The residents worked at a quick pace evaluating patients with the full spectrum of neurologic and psychiatric diseases, both return patients and follow up, but no matter how quickly they were seeing patient, they continued to accumulate. At some point after lunch, I recall going out front to see where things stood as far as patient numbers and remember that we had 28 patients in the register with an additional four patients who had yet to be registered. 32 patients for the day with three residents seemed like a pretty full day to me and I went back to my staffing duties in the back hallway. Sometime thereafter, it became apparent that we had exceeded that total number of patient and were already at 39 with several patients still wishing to be seen. It was now approaching 5 pm when we should have been on the road at least an hour prior to that. There were just that many patients who needed to be seen and we could do very little about. Thankfully, we were able to have the additional several patients come to the clinic the following day that would be in another village, but we would arrange their transport.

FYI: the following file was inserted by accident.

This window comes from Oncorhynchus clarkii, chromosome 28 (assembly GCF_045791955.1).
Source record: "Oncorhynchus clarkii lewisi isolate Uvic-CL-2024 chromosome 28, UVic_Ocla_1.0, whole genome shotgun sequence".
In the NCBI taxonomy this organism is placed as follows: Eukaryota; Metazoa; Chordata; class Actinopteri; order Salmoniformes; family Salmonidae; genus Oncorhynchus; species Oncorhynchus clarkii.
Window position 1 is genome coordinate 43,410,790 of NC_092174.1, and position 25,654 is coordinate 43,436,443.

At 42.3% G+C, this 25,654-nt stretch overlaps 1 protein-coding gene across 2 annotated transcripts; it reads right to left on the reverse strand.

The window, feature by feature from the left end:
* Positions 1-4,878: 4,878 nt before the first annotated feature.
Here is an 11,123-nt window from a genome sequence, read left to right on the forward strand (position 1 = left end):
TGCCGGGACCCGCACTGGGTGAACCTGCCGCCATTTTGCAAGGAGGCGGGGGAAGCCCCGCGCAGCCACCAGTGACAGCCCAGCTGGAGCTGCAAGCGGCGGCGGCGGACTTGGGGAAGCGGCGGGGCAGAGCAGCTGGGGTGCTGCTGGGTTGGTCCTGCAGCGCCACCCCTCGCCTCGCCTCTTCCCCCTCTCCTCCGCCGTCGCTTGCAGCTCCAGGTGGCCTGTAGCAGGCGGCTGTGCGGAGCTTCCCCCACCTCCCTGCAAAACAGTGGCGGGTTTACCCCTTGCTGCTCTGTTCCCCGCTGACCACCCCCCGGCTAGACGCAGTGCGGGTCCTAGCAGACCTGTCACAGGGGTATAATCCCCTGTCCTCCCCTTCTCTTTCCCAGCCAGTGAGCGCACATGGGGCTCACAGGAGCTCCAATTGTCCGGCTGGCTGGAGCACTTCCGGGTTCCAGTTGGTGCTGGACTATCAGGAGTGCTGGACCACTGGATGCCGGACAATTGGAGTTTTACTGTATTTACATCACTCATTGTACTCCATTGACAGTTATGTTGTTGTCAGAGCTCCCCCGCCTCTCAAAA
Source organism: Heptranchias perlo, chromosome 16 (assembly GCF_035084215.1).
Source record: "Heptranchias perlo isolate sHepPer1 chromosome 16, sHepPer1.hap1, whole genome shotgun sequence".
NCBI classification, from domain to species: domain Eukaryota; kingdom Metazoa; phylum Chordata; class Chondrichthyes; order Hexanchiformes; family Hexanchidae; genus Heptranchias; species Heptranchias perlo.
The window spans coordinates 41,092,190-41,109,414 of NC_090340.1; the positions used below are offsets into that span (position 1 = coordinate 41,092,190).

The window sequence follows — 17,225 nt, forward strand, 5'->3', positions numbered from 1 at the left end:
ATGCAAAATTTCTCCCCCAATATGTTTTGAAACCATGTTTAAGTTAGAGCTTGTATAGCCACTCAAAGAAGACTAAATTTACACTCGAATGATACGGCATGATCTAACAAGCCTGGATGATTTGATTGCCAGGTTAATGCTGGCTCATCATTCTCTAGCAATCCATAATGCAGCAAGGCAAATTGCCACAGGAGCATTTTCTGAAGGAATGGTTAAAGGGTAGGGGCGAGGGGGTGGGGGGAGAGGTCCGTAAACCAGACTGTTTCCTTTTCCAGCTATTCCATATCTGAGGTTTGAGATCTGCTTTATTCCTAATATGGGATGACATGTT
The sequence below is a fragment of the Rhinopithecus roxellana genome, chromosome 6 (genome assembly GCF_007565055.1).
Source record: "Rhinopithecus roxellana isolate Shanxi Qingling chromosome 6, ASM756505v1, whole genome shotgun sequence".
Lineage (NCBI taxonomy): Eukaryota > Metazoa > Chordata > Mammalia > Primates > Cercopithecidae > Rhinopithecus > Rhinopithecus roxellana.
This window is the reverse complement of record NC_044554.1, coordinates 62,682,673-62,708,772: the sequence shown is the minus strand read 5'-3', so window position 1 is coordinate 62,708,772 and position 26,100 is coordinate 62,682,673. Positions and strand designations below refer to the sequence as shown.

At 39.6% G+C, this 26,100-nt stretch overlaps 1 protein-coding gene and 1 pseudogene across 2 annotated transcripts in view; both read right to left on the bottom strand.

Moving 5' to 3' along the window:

One of the significant issues we had today was that we had agreed to go out into the bush to visit a young patient, Pendo (which means “love” in Swahili), that Dan Licht and Marin Jacobwitz had seen back in June while here and were working on sponsoring her in school as she had been disabled for over a year with bilateral lower extremity paralysis and had been unable to attend school. She lived somewhere far beyond Barazani in an area that I had driven through years ago on our other mobile clinics, but the landscape is every changing due to the rains. Kitashu knew where she lived apparently and had it not been for him directing us, there would have been no way whatsoever that we would have found her home.